Sunday, March 25, 2012

On the turntable this Sunday...Billy Joel's The Stranger

The Stranger is the fifth studio album by musician Billy Joel, released in 1977. While his four previous albums had been moderate chart successes, this was his breakthrough album, and is generally regarded by critics as his magnum opus, spending six weeks at #2 in the U.S. album charts. It remains Joel's best-selling non-compilation album to date and was ranked number 67 on Rolling Stone magazine's list of the 500 greatest albums of all time.

The Stranger contained nine songs; "Movin' Out (Anthony's Song)," "She's Always a Woman," "Just The Way You Are," "Everybody Has A Dream," and "Only The Good Die Young" were all written prior to recording, while "Vienna," "Scenes From an Italian Restaurant," "The Stranger," and "Get It Right The First Time" all came from short tunes or fragments of songs that Joel finished in the studio. Each song had stories attached to it. The seven-and-a-half-minute epic "Scenes From an Italian Restaurant" began as the shorter "Ballad of Brenda and Eddie," a section that now forms the third part of the song. Joel came up with the signature whistle line for the title track, which he whistled to producer Phil Ramone, claiming that he needed to find an instrument to play it. Ramone replied: "No, you don't. That's 'The Stranger,' the whistling."

Four singles from the LP charted on the Billboard Hot 100: "Just The Way You Are," (#3), "Movin' Out" (#17), "She's Always a Woman," (#17), and "Only The Good Die Young" (#24). Many of the songs on the album are now staples on classic rock FM radio stations.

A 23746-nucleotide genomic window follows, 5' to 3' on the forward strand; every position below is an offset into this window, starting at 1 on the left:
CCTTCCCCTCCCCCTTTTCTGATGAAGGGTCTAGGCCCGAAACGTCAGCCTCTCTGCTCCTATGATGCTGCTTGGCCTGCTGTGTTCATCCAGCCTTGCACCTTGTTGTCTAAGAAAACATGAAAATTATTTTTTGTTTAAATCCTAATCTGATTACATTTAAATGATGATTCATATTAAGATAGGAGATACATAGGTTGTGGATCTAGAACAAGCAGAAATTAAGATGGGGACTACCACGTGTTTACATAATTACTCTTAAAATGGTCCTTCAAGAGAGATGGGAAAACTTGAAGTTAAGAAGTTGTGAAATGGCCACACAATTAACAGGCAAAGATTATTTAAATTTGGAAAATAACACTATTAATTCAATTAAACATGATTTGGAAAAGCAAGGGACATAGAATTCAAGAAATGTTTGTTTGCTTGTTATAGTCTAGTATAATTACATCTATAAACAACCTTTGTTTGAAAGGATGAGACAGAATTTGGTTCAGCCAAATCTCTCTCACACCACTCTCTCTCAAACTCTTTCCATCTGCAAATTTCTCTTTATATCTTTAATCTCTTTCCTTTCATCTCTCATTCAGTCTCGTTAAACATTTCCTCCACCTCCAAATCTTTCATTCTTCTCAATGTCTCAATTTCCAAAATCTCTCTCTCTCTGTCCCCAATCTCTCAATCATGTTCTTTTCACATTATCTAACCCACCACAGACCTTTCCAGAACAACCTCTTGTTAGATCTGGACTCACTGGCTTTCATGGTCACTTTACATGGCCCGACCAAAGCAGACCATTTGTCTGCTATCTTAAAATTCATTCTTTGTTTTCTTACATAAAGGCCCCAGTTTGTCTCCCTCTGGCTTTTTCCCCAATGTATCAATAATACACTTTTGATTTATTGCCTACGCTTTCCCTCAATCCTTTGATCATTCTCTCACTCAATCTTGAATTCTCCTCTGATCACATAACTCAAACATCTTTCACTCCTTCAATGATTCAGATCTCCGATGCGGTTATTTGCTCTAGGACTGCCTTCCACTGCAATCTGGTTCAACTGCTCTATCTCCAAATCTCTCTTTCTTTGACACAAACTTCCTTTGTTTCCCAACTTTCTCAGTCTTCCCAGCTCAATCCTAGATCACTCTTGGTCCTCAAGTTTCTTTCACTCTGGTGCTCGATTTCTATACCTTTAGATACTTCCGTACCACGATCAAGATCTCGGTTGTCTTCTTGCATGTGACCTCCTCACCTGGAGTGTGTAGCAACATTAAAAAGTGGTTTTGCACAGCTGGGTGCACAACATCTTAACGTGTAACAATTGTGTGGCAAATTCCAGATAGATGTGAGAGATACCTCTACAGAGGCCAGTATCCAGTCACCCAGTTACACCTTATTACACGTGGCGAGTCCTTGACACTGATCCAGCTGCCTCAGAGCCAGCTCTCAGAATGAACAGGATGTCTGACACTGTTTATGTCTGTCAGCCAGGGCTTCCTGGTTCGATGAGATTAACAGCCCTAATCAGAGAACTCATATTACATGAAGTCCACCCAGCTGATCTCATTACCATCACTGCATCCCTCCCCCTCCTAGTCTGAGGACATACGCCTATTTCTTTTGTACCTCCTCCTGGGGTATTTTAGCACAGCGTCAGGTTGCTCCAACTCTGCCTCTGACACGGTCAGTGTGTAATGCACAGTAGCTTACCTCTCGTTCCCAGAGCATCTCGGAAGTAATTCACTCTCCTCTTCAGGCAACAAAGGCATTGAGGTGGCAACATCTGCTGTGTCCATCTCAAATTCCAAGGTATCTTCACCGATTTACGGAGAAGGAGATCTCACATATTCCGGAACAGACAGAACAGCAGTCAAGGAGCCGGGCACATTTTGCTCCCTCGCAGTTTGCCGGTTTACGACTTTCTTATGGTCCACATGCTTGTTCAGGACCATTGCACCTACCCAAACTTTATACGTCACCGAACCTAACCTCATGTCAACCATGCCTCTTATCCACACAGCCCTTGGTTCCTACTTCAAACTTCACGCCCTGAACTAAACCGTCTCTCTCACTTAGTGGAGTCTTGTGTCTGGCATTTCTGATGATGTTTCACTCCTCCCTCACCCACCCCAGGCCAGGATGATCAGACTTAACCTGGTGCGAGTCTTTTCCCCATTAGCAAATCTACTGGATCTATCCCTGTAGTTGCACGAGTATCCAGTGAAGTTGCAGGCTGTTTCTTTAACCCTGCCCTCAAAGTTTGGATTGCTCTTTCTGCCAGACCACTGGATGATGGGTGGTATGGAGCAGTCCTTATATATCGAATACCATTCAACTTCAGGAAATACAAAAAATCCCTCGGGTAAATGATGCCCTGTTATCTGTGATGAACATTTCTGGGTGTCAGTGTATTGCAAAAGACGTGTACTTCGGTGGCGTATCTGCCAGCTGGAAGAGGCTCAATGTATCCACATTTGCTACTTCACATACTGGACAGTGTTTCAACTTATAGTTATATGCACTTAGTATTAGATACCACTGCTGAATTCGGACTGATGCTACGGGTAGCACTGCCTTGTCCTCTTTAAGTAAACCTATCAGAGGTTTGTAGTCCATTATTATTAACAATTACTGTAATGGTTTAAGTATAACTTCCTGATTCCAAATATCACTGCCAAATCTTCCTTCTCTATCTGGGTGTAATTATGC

Much of the album's success is attributed to Joel's collaboration with producer Phil Ramone, whose innovative production methods complemented Joel's songs. This fruitful collaboration would continue for a decade. Singles released from the album include "Just the Way You Are" (which won the Grammy for both Record of the Year and Song of the Year), the acoustic ballad "She's Always A Woman," the mildly controversial "Only the Good Die Young," and "Movin' Out (Anthony's Song)," which later lent its title to Movin' Out, an acclaimed hit Broadway musical based on Billy Joel's songs. This album overtook Simon and Garfunkel's Bridge Over Troubled Water album to become the best-selling album on the Columbia Records imprint at the time. In 2003, the album was ranked number 67 on Rolling Stone magazine's list of the 500 greatest albums of all time.

No comments:

Post a Comment